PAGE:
23. A power cable or telecommunications cable, comprising a protective layer comprising a blend as claimed in
24. A process comprising slush molding a blend according to
The present invention relates to blends comprising 1 to 100% of (co)polyamide-block graft copolymers and 99 to 0% of flexible polyolefins. The flexible polyolefins may be, for example, ethylene/alkyl (meth)acrylate copolymers, and the (co)polyamide-block graft copolymers consist of a polyolefin backbone to which polyamide grafts are attached. More specifically, the polyamide-block graft copolymer is obtained, for example, by reacting a polyamide having a chain end terminated by an amine group with a polyolefin containing acid anhydride groups incorporated either by polymerization or by grafting of an unsaturated carboxylic acid anhydride.
1. The Technical Problem
Flexible polyolefins, having a flexural elastic modulus of less than 100 MPa at 23° C., have crystalline melting points of between 100° C. and 60° C. and are characterized by a significant drop in elastic modulus as soon as the temperature approaches the melting point. In general, this handicaps their use in an environment characterized by high temperature rises such as, for example, inside a motor-vehicle compartment or exposure to full sunlight. These flexible polyolefins are, for example, copolymers of ethylene and a comonomer such as an alpha-olefin, vinyl acetate or an alkyl (meth)acrylate.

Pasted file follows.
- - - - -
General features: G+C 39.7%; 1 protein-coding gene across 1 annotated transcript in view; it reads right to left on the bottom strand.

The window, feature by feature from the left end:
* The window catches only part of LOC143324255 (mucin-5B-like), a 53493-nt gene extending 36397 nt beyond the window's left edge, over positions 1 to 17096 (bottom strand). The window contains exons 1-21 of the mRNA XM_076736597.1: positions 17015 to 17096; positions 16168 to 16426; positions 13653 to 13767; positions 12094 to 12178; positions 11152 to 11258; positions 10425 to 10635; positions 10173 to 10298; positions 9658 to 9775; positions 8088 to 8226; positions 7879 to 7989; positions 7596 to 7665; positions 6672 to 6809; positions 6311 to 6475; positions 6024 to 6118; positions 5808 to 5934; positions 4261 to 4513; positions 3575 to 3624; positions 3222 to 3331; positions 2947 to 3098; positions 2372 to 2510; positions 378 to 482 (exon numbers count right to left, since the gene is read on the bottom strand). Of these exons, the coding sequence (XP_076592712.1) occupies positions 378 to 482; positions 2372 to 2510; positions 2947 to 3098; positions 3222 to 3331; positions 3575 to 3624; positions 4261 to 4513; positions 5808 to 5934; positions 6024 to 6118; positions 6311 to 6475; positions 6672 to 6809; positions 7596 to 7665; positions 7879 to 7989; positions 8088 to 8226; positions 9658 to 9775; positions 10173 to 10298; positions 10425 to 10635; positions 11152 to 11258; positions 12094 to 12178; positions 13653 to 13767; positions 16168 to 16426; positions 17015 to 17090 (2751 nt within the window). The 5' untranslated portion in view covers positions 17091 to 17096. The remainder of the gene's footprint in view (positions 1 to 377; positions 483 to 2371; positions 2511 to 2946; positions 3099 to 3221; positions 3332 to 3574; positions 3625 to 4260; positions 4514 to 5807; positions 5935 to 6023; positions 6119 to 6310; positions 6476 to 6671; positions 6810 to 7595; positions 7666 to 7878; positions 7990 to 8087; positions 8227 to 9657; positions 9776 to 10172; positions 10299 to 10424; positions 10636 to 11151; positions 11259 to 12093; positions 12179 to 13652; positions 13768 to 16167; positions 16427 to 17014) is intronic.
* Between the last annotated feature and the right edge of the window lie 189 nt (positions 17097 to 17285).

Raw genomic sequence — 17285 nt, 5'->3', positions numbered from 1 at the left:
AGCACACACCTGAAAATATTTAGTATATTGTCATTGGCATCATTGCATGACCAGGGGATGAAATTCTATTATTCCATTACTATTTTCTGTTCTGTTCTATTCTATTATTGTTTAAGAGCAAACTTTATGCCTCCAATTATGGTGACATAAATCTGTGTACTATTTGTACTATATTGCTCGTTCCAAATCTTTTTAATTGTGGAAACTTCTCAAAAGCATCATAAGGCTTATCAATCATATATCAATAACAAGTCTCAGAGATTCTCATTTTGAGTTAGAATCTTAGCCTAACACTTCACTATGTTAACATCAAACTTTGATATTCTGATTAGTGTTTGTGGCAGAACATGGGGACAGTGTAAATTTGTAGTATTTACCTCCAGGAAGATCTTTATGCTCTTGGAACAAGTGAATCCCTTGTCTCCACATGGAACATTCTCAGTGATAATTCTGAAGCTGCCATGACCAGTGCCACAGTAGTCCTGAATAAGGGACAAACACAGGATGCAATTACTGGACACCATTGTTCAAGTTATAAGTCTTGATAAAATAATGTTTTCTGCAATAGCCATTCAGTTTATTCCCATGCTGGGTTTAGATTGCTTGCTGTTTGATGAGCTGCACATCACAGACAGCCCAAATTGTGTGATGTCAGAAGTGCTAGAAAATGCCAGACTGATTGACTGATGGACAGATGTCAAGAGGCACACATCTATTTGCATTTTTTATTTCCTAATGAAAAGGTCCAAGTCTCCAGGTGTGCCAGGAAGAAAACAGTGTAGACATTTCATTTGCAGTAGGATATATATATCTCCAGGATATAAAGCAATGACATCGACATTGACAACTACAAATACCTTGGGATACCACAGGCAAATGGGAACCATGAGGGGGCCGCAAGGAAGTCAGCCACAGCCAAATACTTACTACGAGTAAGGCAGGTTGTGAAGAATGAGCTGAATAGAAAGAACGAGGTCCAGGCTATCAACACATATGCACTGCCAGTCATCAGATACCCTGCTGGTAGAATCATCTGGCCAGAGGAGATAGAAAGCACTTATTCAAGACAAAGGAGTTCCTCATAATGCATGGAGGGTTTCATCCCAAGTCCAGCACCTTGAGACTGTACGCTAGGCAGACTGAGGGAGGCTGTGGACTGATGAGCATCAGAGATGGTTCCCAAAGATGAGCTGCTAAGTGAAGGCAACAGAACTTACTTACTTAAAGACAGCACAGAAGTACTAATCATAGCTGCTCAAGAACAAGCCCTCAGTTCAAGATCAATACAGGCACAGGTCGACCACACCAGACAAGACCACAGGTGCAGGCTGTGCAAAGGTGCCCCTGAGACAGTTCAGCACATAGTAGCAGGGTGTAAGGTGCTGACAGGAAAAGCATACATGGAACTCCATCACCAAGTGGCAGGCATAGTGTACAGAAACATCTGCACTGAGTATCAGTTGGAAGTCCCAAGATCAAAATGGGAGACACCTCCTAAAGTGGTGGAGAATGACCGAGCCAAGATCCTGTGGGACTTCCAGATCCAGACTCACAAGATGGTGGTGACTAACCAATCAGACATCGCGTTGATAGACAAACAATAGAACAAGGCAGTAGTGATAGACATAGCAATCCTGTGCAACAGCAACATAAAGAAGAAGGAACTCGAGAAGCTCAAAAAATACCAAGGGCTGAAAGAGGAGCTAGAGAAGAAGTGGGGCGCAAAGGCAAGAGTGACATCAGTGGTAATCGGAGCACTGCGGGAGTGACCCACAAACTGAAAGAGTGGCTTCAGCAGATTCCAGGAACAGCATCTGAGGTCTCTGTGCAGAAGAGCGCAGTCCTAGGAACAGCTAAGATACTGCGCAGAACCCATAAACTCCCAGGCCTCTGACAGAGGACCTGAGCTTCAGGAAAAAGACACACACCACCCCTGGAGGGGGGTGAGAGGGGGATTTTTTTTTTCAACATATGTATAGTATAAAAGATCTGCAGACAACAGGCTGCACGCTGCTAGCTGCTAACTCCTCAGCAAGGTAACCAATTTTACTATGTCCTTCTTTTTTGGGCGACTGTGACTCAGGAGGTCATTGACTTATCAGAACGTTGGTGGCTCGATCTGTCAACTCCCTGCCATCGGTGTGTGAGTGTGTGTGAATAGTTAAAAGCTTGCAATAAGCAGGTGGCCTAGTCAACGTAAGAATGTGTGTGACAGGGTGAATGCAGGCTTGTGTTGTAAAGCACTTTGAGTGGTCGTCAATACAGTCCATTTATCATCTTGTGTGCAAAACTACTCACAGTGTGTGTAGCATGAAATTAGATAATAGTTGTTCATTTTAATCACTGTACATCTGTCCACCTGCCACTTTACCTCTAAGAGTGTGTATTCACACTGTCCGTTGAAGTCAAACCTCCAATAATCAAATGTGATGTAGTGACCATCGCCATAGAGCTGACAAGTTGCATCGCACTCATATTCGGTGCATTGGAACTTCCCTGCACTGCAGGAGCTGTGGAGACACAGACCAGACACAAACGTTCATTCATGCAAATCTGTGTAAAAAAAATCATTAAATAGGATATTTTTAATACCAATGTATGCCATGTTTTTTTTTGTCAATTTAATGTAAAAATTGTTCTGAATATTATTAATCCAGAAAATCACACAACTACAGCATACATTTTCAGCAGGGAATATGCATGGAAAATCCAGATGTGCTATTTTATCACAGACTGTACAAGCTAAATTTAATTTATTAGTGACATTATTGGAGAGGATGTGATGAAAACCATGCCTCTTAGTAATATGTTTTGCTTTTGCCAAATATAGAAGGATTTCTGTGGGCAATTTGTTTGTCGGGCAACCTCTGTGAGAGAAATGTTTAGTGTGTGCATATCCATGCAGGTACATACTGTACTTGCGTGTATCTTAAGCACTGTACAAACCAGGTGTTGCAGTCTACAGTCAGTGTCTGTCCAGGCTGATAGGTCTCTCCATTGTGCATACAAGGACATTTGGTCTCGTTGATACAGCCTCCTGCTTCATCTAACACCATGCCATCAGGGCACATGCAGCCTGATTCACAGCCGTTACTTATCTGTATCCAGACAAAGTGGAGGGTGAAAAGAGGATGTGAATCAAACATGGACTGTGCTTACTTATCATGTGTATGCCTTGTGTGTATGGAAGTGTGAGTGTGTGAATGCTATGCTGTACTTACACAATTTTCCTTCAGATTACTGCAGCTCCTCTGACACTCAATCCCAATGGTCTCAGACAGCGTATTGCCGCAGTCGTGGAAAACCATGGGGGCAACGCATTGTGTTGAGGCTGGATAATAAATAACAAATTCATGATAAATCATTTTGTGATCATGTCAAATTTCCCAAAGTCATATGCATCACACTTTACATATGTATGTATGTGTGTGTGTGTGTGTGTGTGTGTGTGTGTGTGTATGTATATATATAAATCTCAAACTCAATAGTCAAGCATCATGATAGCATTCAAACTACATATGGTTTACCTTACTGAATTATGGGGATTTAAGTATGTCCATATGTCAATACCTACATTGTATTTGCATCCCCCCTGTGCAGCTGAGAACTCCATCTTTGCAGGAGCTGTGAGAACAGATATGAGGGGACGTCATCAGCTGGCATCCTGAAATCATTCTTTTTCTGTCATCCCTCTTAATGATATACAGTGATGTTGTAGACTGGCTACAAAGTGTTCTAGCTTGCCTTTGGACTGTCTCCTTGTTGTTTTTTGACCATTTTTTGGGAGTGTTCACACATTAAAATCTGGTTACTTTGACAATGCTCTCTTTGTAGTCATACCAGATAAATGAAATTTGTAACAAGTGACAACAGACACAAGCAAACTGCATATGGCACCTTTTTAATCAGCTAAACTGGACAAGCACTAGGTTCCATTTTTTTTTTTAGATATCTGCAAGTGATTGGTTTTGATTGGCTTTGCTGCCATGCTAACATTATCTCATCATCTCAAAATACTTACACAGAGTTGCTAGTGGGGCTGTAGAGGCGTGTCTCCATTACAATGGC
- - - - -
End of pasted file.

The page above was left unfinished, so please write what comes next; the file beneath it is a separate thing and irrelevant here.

2. The Prior Art
U.S. Pat. No. 3,976,720 describes polyamide-block graft copolymers and their use as a compatibilizer in polyamide/polyolefin blends. Their production starts by polymerizing caprolactam in the presence of N-hexylamine in order to obtain a PA-6 having an amine end group and an alkyl end group. This PA-6 is then attached to a backbone consisting of an ethylene/maleic anhydride copolymer by reacting the anhydride with the amine end group of the PA-6. A polyamide-block graft copolymer is thus obtained which is used in an amount ranging from 2 to 5 parts by weight in order to compatibilize blends comprising 75 to 80 parts of PA-6 and 20 to 25 parts of high-density polyethylene (HDPE). The polyethylene in these blends is dispersed in the form of 0.3 to 0.5 μm nodules in the polyamide.
U.S. Pat. No. 3,963,799 is very similar to the previous patent and specifies that the flexural modulus of blends of PA-6, HDPE and compatibilizer is about 210 000 psi to 350 000 psi, i.e. 1400 to 2200 MPa.